Once we had the content, it took several months to design the interface and shape it into the first version of the tutorial - the instructional design and web development aspects that our Library Learning Services unit provides. Originally the overall design and development was done by our web assistant, Jiyeon Ryu. We had several usability issues and design issues and after several months of use made some major changes to the look and feel and the way it worked. This updated version was created by Vicki Brightbill who came on board as our web designer. The content has remained consistent since then except for updates on changes in databases, etc. It was a major project and took about two years from initial inquiry to finalized, tested product.
Q: What kind of programming and software did you use in the creation of your tutorial?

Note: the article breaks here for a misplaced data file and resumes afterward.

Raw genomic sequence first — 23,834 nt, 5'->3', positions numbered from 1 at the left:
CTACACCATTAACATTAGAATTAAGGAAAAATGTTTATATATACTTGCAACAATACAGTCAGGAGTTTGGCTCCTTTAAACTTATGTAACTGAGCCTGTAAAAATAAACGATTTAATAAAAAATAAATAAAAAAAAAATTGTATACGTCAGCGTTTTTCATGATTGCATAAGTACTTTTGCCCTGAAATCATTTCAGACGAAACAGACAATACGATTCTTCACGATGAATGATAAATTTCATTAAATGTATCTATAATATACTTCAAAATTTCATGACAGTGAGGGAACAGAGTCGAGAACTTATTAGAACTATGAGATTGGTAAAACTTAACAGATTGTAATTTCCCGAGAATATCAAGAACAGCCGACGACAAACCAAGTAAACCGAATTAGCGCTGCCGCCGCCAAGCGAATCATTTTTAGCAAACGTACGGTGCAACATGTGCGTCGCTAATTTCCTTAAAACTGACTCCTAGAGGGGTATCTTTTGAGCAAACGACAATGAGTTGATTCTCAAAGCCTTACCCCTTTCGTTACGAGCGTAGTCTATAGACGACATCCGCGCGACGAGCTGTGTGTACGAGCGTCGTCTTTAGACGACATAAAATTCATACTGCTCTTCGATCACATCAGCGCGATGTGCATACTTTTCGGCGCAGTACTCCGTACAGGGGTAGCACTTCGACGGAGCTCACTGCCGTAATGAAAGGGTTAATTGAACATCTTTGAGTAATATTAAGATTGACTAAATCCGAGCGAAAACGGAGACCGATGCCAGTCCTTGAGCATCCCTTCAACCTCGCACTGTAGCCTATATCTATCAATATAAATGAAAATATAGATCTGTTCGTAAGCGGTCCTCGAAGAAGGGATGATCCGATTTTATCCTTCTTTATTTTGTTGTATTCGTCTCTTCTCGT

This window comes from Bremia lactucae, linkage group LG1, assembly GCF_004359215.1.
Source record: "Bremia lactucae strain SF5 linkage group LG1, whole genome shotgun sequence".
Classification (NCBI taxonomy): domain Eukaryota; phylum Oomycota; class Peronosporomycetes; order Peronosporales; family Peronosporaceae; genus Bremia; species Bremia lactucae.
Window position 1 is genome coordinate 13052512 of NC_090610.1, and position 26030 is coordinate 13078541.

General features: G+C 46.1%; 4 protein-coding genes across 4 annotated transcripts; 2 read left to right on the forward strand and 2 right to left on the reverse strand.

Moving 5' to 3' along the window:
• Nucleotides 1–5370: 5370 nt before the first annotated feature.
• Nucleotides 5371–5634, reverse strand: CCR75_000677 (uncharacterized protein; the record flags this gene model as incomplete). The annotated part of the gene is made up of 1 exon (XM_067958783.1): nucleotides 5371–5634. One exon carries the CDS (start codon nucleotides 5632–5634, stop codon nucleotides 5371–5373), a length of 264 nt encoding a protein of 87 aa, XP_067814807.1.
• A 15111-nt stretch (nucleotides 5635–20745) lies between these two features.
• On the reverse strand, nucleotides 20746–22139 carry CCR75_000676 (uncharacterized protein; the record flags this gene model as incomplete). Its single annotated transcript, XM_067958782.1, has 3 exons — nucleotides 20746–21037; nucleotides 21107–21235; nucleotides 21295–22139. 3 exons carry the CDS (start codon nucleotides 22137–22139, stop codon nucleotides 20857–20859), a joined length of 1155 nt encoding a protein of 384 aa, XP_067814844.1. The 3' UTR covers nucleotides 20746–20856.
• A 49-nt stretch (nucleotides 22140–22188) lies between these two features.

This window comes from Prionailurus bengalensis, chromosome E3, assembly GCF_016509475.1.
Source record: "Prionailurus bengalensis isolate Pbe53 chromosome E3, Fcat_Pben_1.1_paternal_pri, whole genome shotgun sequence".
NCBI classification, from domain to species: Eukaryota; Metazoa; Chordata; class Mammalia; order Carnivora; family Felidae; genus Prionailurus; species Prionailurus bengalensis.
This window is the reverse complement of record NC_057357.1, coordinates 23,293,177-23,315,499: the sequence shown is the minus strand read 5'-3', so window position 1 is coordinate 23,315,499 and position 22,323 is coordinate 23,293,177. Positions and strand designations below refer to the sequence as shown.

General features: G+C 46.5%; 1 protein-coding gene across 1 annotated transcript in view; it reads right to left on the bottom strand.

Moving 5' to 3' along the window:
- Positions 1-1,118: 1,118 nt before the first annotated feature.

A: This tutorial was created primarily with html in Dreamweaver, using Cascading Style Sheets for layout and font styles. Our earlier tutorials were created with Flash, but for this one we were looking for quick development time and easy update capabilities - as well as a simple, clean, easy-to-use interface and navigation. We created a menu system that is consistent throughout and modified the charts for consistency of fonts and colors.
Many of the charts and figures needed to be used with text, so we wanted to accommodate this use. However, in the first iteration, many windows had to be opened which were sometimes hidden if the previous window was not closed. So we worked through several phases to make it most useable and useful. The re-design also offers better accessibility (portions of the original were audio-only). The tutorial includes an introduction in both video and html format.
Q: How is the tutorial integrated into the nursing program? Do the nurses have to take it in conjunction with a certain class, or on their own?